is more likely to need renewing than the gasket on the
, because of the greater damage caused to the
by heat; but the procedure is much the same for both.
A 'blown' exhaust gasket can be detected by excessive noise from the exhaust, and by white burn marks around the
The intake and exhaust manifolds may be on opposite sides of the
, or they may be combined or bolted close together.
has a V-configuration, there will be exhaust manifolds on the outer side of each
bank, but probably just one intake manifold located in the centre of the V.
to all nuts or bolts which have to be undone, including the
When the nuts or bolts are removed, the remains of the old gasket may cause the manifold to stick: tap the manifold with a rawhide hammer to loosen it. If any manifold
are broken or damaged, remove them using self-locking grips, two nuts and a spanner, or stud remover .
With the manifold off, carefully scrape all gasket-mounting surfaces clean of dirt and bits of the old gasket. Do not allow particles to fall into the manifold or the cylinder head.
Check the manifold to see that it is not cracked or damaged; check its face with a straight edge — such as a steel ruler — to see that it is not warped. If it is, replace it.
a new gasket, making sure that it is the right way round, with all holes lined up. On some
a gasket may be in two or three pieces, or inserts may be fitted; be sure all parts are properly aligned.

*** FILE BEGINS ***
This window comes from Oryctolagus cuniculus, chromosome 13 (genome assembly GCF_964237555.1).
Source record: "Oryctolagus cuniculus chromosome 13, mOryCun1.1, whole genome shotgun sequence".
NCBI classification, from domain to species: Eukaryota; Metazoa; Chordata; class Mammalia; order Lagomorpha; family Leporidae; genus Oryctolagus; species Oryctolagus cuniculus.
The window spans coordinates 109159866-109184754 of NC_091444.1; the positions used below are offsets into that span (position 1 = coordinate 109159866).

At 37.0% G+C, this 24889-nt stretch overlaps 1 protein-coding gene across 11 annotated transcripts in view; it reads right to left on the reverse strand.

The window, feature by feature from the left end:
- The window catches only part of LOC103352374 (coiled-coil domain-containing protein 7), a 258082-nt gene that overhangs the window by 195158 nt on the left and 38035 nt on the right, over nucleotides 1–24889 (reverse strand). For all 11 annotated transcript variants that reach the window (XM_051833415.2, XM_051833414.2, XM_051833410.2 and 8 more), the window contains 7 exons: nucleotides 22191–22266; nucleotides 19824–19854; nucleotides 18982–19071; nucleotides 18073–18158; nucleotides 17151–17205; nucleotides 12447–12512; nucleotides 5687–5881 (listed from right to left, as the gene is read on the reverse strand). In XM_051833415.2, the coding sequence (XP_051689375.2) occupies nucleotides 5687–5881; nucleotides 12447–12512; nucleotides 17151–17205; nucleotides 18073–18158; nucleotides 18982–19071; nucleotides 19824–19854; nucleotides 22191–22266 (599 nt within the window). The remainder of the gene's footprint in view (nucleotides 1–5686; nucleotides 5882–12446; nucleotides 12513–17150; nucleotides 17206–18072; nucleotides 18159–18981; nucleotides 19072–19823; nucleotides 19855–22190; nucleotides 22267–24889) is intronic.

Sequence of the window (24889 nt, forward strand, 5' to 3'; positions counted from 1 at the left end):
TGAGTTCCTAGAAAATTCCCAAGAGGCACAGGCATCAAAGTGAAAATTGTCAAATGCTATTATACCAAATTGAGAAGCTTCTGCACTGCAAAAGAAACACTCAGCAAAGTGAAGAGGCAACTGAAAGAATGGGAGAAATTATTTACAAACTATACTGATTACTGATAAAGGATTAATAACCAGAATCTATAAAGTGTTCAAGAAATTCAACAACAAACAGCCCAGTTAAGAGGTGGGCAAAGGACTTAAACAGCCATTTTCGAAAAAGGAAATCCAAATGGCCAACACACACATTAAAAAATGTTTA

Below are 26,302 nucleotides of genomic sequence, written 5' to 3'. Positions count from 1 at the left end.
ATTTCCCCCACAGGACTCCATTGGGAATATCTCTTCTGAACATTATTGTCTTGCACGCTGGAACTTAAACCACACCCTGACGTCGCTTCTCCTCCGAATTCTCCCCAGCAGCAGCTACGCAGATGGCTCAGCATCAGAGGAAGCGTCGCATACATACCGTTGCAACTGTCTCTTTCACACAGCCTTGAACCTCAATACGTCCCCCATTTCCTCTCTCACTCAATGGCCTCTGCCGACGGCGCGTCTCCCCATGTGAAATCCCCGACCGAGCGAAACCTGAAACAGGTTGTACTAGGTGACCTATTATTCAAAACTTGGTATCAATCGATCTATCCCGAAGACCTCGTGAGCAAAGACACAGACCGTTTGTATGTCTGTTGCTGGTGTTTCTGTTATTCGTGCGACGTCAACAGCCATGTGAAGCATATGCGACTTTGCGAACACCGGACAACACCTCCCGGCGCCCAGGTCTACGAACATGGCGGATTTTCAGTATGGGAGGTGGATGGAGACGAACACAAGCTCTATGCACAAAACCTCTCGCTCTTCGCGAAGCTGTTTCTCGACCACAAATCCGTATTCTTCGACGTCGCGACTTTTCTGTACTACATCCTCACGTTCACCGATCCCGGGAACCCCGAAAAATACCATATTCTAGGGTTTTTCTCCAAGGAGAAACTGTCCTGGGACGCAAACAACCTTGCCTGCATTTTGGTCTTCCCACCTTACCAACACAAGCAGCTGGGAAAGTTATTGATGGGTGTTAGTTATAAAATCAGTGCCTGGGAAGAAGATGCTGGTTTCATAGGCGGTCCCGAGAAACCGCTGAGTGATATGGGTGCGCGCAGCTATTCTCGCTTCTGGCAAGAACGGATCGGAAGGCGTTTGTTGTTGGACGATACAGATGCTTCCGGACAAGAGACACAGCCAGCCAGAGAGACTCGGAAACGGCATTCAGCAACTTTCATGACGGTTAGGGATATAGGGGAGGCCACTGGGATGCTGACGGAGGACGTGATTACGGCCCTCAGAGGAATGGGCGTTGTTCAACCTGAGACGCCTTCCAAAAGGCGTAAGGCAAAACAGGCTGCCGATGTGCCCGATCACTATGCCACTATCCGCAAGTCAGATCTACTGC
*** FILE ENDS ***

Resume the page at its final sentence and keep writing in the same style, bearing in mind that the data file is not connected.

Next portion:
Some water-heated intake manifolds, particularly on
, require gasket
on each side of the gasket, because the larger water passages are more prone to leakage.
Reassembly is in the reverse order of removal. Tighten the nuts on the manifold, using a
adjusted to the setting recommended in the car service manual. The tightening sequence is usually from the centre of the manifold outwards to the ends.
After reassembly, run the engine to working temperature,
it off and check the
Removing the inlet-manifold gasket
. Make a careful note of all the connections to the
Disconnect the choke and throttle cables to the
. Then take off the
If possible, keep the disconnected end of the fuel pipe higher than the level of fuel in the
If the end of the pipe is lower than the fuel level, plug it with a pencil stub or a small bung.
If the carburettor has an
choke, disconnect the water pipes or wires at the choke.
Disconnect the pipes or
from the intake manifold. Disconnect the
pipe if fitted.
Remove the manifold and replace the gasket.
If the manifold is water-heated, and particularly if it is on a V-engine, check with your local dealer or with a service manual to see whether gasket sealant should be used on both sides of the gasket.
Reassembly is the reverse order of removal. When reassembly is complete, top up the car cooling system, run the engine up to working temperature and check that there are no leaks.
Removing the exhaust-manifold gasket
Check that there will be enough movement at the front end of the exhaust pipe to allow removal of the manifold.
If there is not, remove any exhaust-bracket connections on the engine or gearbox housing. Remove any other components which may be in the way.
Undo the clamp holding the exhaust pipe to the manifold. If the clamp has a gasket, fit a new one during reassembly.
Unscrew the manifold nuts or bolts. If there is a
fitted, remove it. Take off the manifold and renew the gasket.
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Gaskets and oil seals should be replaced if worn or leaking, or whenever removed during servicing. Replacement is simple, but some engine dismantling may be necessary to reach them. Buy gasket sets from a dealer for the make of car, and state clearly for what parts they are needed.